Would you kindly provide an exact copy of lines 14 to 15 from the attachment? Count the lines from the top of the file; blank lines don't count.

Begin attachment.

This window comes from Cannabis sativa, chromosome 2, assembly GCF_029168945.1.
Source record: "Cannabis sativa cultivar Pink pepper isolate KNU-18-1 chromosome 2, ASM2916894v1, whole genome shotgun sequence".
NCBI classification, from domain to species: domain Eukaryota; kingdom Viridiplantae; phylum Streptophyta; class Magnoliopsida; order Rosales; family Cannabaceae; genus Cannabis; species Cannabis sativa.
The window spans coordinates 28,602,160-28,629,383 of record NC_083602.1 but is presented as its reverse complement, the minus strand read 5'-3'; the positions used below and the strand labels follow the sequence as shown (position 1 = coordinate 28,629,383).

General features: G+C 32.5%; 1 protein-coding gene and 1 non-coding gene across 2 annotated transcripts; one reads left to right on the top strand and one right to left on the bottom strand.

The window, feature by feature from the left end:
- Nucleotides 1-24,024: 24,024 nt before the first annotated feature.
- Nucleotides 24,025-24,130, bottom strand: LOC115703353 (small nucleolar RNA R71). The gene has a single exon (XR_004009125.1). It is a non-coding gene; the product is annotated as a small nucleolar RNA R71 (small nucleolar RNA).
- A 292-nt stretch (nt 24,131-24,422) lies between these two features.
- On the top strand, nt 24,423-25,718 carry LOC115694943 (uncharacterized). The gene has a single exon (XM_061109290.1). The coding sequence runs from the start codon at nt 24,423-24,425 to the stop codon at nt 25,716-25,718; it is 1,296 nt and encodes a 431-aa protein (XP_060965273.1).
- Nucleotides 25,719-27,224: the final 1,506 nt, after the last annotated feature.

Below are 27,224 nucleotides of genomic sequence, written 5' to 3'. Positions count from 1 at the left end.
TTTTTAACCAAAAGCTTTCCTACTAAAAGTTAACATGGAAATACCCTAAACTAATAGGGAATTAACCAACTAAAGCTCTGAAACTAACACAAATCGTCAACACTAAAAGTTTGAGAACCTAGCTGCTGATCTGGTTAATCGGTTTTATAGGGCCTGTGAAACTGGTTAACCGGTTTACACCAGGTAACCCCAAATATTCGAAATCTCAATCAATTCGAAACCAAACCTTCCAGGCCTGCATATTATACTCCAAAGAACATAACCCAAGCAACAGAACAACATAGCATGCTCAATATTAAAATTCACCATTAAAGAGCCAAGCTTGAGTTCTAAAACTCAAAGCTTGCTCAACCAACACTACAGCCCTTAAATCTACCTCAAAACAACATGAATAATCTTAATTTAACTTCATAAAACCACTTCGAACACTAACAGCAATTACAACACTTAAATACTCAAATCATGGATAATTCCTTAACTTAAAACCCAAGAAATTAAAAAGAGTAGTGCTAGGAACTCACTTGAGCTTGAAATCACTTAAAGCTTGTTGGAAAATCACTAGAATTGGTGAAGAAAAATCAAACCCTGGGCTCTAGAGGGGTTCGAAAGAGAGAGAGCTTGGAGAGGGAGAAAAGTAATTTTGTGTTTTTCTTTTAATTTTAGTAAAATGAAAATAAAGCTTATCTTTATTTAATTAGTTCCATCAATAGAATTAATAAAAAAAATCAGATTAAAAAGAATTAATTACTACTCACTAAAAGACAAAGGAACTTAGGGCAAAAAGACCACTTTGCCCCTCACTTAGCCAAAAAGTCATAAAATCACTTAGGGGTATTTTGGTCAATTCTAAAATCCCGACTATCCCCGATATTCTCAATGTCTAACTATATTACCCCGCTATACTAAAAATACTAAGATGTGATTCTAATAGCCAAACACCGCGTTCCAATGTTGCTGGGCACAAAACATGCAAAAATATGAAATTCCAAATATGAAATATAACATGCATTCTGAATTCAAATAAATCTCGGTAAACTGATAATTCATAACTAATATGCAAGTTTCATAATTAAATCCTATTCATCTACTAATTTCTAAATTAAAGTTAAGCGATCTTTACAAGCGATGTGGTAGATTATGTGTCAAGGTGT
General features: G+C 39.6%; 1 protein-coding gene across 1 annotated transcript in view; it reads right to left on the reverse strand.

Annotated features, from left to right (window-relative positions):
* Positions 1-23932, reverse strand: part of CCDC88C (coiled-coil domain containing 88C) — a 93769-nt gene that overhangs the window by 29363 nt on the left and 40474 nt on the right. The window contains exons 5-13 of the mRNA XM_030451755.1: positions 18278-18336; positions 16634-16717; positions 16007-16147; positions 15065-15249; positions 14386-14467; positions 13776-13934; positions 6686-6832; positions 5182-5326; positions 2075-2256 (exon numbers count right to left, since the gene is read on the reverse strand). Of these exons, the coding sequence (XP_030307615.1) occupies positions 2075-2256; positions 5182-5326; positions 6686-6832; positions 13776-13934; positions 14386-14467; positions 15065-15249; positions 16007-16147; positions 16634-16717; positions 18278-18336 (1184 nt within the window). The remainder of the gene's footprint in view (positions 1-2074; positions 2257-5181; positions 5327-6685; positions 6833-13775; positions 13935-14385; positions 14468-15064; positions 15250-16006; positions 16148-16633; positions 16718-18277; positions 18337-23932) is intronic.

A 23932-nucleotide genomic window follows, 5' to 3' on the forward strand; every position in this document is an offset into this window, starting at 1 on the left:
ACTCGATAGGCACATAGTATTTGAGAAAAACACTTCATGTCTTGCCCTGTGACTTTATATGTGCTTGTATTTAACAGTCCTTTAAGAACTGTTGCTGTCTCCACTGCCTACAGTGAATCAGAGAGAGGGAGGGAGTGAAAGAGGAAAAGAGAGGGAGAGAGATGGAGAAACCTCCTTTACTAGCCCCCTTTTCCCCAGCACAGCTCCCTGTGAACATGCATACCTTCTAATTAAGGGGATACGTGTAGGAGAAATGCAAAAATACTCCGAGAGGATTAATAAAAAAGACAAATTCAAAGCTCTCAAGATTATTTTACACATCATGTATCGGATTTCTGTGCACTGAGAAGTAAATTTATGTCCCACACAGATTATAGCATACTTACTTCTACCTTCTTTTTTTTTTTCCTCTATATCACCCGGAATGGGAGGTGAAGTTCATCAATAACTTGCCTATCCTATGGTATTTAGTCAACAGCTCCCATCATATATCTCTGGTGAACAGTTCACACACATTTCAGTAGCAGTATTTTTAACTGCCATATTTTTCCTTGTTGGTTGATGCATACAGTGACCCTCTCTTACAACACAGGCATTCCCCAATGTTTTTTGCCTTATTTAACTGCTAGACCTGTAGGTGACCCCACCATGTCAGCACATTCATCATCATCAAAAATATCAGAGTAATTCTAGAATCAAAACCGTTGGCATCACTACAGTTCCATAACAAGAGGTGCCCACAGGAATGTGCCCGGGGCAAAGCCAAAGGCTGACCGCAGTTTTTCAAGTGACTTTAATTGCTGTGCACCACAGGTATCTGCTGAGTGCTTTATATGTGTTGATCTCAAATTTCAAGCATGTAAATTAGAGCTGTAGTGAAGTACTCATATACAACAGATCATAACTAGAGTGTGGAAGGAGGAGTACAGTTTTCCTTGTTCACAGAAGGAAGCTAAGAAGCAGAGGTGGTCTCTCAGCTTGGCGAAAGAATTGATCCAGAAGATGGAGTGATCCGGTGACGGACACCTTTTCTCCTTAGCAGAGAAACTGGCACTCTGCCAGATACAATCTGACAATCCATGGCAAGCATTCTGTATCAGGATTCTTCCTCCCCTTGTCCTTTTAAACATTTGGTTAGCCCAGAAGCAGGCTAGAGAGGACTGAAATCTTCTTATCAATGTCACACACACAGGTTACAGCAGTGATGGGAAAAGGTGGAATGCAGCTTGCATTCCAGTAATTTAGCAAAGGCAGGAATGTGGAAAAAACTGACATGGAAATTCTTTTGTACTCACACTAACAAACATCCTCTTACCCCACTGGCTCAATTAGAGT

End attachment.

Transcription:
General features: G+C 39.6%; 1 protein-coding gene across 1 annotated transcript in view; it reads right to left on the reverse strand.

Annotated features, from left to right (window-relative positions):